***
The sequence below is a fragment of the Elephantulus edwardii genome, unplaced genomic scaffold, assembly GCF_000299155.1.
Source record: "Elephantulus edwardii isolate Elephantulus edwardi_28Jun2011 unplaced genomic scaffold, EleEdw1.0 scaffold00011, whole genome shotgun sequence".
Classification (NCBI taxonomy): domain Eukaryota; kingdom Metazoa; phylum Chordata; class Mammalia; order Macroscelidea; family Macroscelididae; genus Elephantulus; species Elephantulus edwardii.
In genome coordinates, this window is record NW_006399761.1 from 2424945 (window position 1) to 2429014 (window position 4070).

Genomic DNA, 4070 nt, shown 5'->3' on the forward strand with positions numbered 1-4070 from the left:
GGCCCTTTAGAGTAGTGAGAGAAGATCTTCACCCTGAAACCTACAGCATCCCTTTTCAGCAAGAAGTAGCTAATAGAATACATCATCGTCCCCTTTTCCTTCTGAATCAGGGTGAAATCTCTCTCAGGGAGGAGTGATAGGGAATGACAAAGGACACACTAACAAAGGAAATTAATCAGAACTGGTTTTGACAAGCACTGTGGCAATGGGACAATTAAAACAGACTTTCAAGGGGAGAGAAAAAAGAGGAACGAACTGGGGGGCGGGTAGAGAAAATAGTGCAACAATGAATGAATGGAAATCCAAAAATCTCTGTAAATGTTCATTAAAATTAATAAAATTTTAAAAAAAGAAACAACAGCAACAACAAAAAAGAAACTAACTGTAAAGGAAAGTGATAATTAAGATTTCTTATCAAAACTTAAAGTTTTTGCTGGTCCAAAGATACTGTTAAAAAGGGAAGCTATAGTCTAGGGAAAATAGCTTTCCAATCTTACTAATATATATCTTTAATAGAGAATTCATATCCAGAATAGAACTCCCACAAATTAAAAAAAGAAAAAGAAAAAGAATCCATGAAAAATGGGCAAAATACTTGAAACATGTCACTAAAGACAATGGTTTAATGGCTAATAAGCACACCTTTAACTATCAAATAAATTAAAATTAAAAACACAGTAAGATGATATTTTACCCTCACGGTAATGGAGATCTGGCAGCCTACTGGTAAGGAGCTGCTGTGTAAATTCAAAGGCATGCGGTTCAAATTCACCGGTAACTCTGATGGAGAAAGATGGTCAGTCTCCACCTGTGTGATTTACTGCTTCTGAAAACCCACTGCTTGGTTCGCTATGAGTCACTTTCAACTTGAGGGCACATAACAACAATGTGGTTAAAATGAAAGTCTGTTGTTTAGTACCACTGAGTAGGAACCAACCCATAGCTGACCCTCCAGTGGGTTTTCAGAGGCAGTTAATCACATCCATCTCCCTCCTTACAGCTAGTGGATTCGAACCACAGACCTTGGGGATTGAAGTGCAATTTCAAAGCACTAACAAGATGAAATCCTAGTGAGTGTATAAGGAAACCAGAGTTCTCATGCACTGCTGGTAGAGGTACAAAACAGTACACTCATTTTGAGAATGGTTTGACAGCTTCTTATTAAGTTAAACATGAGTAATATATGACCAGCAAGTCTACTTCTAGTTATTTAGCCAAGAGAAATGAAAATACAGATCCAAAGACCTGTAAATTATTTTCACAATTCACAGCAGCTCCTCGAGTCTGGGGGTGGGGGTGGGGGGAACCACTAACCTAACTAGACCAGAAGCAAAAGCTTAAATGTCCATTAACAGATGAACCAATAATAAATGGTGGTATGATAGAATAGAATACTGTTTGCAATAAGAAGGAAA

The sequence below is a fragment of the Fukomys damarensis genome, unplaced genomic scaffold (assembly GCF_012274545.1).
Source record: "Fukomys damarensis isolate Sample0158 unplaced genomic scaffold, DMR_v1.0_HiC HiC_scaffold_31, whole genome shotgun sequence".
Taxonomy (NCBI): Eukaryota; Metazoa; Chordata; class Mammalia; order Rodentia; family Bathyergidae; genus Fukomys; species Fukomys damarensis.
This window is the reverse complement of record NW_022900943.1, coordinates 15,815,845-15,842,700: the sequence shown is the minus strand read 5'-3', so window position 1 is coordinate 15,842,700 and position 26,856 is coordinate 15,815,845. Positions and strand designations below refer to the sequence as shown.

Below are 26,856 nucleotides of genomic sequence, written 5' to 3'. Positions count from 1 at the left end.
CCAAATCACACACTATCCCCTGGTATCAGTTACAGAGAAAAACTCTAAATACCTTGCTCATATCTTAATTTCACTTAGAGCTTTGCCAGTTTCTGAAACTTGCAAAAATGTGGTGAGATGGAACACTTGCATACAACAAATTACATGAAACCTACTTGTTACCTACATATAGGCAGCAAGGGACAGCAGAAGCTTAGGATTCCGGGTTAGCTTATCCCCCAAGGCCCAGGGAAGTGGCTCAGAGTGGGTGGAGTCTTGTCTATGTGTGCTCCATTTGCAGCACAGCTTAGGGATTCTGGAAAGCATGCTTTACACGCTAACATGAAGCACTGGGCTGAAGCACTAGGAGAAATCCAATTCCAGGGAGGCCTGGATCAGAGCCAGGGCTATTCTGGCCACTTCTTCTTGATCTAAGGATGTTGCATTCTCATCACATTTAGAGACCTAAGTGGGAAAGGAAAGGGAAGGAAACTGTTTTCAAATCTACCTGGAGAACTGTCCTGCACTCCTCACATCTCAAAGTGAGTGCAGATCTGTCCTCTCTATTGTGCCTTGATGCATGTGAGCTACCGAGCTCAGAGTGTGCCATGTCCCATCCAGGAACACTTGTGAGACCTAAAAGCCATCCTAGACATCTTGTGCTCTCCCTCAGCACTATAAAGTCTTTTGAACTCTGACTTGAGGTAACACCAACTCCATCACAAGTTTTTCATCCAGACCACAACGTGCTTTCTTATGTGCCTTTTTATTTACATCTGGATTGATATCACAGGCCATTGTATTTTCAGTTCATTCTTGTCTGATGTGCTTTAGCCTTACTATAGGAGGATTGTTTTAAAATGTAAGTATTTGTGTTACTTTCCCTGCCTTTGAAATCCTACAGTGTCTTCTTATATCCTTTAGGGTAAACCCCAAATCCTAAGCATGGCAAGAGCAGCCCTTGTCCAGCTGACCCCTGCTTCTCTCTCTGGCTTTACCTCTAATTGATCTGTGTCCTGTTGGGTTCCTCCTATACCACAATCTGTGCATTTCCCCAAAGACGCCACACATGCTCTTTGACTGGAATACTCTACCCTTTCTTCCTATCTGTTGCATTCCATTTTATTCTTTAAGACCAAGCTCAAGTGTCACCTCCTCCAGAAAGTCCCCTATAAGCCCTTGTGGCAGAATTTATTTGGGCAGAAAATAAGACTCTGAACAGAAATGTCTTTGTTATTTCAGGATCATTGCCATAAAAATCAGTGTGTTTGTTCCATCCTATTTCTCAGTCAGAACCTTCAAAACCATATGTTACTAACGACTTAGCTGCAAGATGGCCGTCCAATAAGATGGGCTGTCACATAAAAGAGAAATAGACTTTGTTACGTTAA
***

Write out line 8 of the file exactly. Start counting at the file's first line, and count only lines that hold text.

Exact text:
Source record: "Fukomys damarensis isolate Sample0158 unplaced genomic scaffold, DMR_v1.0_HiC HiC_scaffold_31, whole genome shotgun sequence".